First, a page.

A cashless stimulus plan

Consequently, at a time when America’s workers continue to struggle and unemployment persists at unacceptable levels, there remains at least one reason for New Year’s optimism: were we to make just a few sensible, pro-competition reforms, both Wall Street and Main Street could reap substantial benefits without burdening taxpayers.

Call it a cashless stimulus plan.

Far too many small businesses still lack access to the most effective broadband infrastructure. Many important applications based “in the cloud,” for example, are especially hard to supply over non-Bell networks, even though big businesses have had them for years. But ushering in the next era of advanced broadband applications for small businesses and entrepreneurs is not as hard as you might think. To unleash the innovation we so desperately need, the Federal Communications Commission need only reform its rules with a simple change requiring the nation’s local phone companies to sell higher-bandwidth digital connections (at the same retail rates as they charge their own customers) to the smaller, nimbler competitors who are the true innovators in this space. The market will take care of the rest.

As a result of the FCC’s market opening policies of the late 90s, new competitive entrants introduced small businesses to innovative technologies which the Bell providers had deliberately delayed deploying for fear of cannibalizing monopoly profits accrued from slower, older technologies. For small businesses, AT&T and Verizon were late to the game, and in some cases failed to show up at all.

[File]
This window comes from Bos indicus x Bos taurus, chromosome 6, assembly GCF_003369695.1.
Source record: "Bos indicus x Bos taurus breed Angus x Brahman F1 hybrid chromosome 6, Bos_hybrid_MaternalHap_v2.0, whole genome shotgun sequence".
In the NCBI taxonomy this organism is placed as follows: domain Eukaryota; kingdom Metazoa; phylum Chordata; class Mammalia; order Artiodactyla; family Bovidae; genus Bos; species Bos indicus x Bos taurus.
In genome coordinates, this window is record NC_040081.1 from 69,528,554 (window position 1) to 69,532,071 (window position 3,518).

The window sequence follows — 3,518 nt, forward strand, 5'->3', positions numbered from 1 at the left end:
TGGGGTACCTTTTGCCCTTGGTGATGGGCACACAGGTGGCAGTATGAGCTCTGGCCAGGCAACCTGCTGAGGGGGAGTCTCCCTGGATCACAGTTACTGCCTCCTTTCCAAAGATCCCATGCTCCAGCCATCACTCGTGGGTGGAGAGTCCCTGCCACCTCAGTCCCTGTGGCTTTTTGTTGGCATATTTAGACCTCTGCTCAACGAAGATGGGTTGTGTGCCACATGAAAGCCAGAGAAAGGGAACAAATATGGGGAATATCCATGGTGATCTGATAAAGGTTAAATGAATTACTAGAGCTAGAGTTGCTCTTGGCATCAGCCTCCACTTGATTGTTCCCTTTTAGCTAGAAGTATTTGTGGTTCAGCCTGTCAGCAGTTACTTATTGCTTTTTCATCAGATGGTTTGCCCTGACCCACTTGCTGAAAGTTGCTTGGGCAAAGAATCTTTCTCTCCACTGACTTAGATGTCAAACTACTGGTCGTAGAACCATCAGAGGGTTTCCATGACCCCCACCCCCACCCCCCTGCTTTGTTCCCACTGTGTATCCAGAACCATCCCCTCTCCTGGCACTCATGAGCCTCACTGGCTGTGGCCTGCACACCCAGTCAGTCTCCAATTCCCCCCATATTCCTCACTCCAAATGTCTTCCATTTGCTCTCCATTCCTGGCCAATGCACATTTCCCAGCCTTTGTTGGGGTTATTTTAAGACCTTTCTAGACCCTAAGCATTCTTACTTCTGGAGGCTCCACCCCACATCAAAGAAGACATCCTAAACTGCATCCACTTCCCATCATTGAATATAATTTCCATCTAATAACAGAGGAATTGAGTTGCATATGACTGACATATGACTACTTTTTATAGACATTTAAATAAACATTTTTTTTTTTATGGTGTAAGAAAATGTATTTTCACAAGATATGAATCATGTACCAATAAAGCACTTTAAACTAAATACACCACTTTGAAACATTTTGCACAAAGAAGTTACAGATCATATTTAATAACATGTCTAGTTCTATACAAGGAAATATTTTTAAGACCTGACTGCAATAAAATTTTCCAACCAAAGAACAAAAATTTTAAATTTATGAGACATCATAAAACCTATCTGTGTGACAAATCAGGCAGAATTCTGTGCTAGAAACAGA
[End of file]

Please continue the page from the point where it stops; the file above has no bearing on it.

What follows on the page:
Unfortunately, this age of innovation and investment came to a screeching halt over the last few years as the FCC abandoned its earlier competitive agenda. The FCC’s pull-back limited the competitive use of fiber connectivity and Ethernet and thereby restricted the best broadband technologies to only the largest of customers. As a result, the normal business cycle of innovation stalled, and our small and medium businesses, the job-engine of our economy, were denied the next generation of communications technology. Ironically, this competitive chokepoint continues to survive at exactly the moment when our current Administration is otherwise intelligently moving forward with a comprehensive National Broadband Plan.

Small and medium-sized companies not only are relegated to slower Internet connections but are denied access to an enormous array of new applications ranging from integrated high speed document management, high-resolution video conferencing, sophisticated graphic design networks and emerging communications practices such as telemedicine and telecommuting. The upshot is that a significant number of our nation’s otherwise productive businesses have little choice but to fight an uphill battle relying on 20th century technologies to generate 21st century jobs.

To cite just one example, Cbeyond has recently added cloud servers to its product portfolio. This new technology allows our 55,000 small business customers to move their most demanding computing tasks into the cloud, thereby freeing them to focus on growing their businesses rather than maintaining this kind of expensive and complex technology on their own. But if our nation’s small businesses are going to get the full benefit of this new technology and other innovations being offered by companies like mine, they must be allowed access to the best broadband available. The FCC can make this happen with one simple change to its outdated rules.

To be clear, we’re not asking for a handout. Cbeyond and other innovators will pay AT&T and Verizon their market price just to get what the law requires under Congress’s 1996 legislation: access to existing Bell networks. It’s a smart deal that works out for everyone: the Bells get additional revenue while small businesses simultaneously gain access to productivity-boosting twenty-first century applications. Economic recovery doesn’t have to be expensive and doesn’t require additional taxpayer-funded stimulus. Smart and fair telecom policy that accelerates small business growth would be a great gift to our nation for a happy and prosperous 2011. 

Jim Geiger is founder, chairman, president & CEO of Cbeyond, Inc. in Atlanta.